In an update on Twitter, CEO Elon Musk disclosed that the progress with Steam’s integration has now reached a point where it will be put out for testing this August. 


We’re making progress with Steam integration. Demo probably next month.

— Elon Musk (@elonmusk) July 15, 2022


The addition of Steam could see some 50,000 games brought to Tesla’s system. Steam plays host to some of the most advanced and immersive games in the industry; as such, it will be interesting to see how Tesla will integrate such experiences and make them suitable for car rides. 


Musk has been vocal about wanting to turn Teslas into spaces where friends and family can convene and hang out, essentially doubling them as lounges on wheels. Steam’s introduction into the infotainment system further pushes the development of the Full Self-Driving feature.


Tesla’splans to give full autonomy to the car seem to be well underway. But how far it will be able to pass through traffic authorities’ approval is yet to be determined.  




[via Electrek and The Street, cover image via Tesla]


Tesla Is Getting Rid Of Key Fobs To Reduce Waste

Photo 147803615 © Svyatoslav Lypynskyy | Dreamstime.com


Car keys have gone through an evolution over time, from physical keys to just having to be within a certain distance for the doors to unlock, and even becoming digital. Now, they are facing obsoletion as Tesla phases its key fobs out.   


The move to render keys a thing of the past is Tesla’s bid to eliminate waste. This comes after the company found that most of its users preferred to use their smartphones or key cards to unlock their cars instead. 


The finding was not a new one, as Tesla had already tried once to stop delivering its cars with keys with its Model 3 and Model Y cars. However, the automaker walked back on its decision and brought them back again.


Now, it seems like the key fobs could be gone for good. The move started on July 1 when newer Model S and Model X cars began being shipped without their keys. Users who do still want the car keys would have to fork out an additional US$175 to get them.  


The question remains: Will drivers react the same way users did when Apple removed chargers and earphones from iPhone boxes?




[via Auto Evolution and InsideEVs, cover photo 147803615 © Svyatoslav Lypynskyy | Dreamstime.com]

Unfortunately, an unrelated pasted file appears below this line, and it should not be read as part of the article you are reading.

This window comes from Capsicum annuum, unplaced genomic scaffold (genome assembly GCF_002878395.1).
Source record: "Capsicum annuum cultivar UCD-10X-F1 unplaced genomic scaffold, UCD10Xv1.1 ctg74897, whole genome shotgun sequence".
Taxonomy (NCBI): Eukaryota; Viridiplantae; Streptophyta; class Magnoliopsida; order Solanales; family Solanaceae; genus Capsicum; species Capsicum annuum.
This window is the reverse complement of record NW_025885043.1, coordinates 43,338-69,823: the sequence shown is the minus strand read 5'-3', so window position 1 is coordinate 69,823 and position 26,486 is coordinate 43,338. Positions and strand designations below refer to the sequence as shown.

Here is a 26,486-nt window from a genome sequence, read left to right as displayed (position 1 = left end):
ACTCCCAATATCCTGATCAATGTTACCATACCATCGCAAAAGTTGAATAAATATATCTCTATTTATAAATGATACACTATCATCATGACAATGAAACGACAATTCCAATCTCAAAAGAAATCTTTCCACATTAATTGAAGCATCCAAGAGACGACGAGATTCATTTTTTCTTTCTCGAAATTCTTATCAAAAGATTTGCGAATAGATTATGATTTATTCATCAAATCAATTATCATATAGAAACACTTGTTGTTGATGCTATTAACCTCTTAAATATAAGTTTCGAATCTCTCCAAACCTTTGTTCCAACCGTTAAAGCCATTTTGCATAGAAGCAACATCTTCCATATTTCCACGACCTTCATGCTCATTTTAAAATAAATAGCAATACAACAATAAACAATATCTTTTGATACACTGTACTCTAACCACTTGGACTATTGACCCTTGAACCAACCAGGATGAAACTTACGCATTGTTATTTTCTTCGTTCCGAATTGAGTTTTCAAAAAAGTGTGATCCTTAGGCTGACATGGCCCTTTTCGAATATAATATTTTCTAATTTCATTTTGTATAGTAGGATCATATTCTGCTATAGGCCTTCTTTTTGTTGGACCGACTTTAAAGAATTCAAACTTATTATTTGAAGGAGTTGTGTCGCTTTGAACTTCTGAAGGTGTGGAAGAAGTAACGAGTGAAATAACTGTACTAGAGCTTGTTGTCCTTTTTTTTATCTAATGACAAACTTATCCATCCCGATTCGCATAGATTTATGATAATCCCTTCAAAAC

Tesla Trailer With Solar Panel Wings Mysteriously Appears At Expo

Photo 151532140 © Ukrainian photographer Tealsuns | Dreamstime.com


With the mythical Cybertruck still out of sight, Tesla seems to have moved on to what could be the next big thing: an extender trailer with a solar array.

Presented at the IdeenExpo (meaning Ideas Expo) in Hannover, Germany, the concept featured pop-out Tesla solar panels atop a small trailer that wasn’t the automaker’s own. Images of the mysterious add-on were shared on Twitter by a Tesla enthusiast.


Tesla is at the “IdeenExpo” in Hannover.

They brought a solar range extender trailer with Starlink.

And a Model Y with the 4680 structural battery pack.

Next to the Tesla stand is the VW stand. There are apparently more VW employees at the Tesla stand than Tesla employees. pic.twitter.com/8IHxLI5ukW

— Tesla_Adri (@tesla_adri) July 4, 2022


There were no details as to why the display was there. Further, IdeenExpo is more of an early-years career fair for children and young adults—as per Inputinstead of an auto show. Chances are Tesla owners won’t be seeing an official version like this in the near future.

Electrek reports that the trailer also sported a receiver for SpaceX’s Starlink internet service, envisioning an electric vehicle add-on that might not only produce electricity off the grid but also deliver high-speed internet in out-of-reach camping sites.


The company is clearly exploring the idea of putting solar panels on vehicles, but when a road-ready product will see the light of day remains to be known.

Is this just a living example of Tesla and SpaceX’s finest technologies, rolled into one? If so, it’ll need a self-actualizing Tesla bot to drive it.




[via InsideEVs, Input, Electrek, images via various sources]


Tesla Cars Can Now Spot Potholes Before You Get Stuck In One

Photo 189718312 © Melpomenem | Dreamstime.com


Potholes, the bane of many drivers, are the cause of ruined suspensions and accidents. Now, Tesla is aiming to solve that problem by giving its cars the ability to raise suspensions when driving over a pothole or other defects on the roads.  


In the new 2022.20 update, the ‘Tesla Adaptive Suspension’ system will be available for drivers to utilize. This comes after an announcement in 2020 that the automaker was going to start recording data of detected potholes to create mini-maps for its cars in the future. Now, the update is finally here.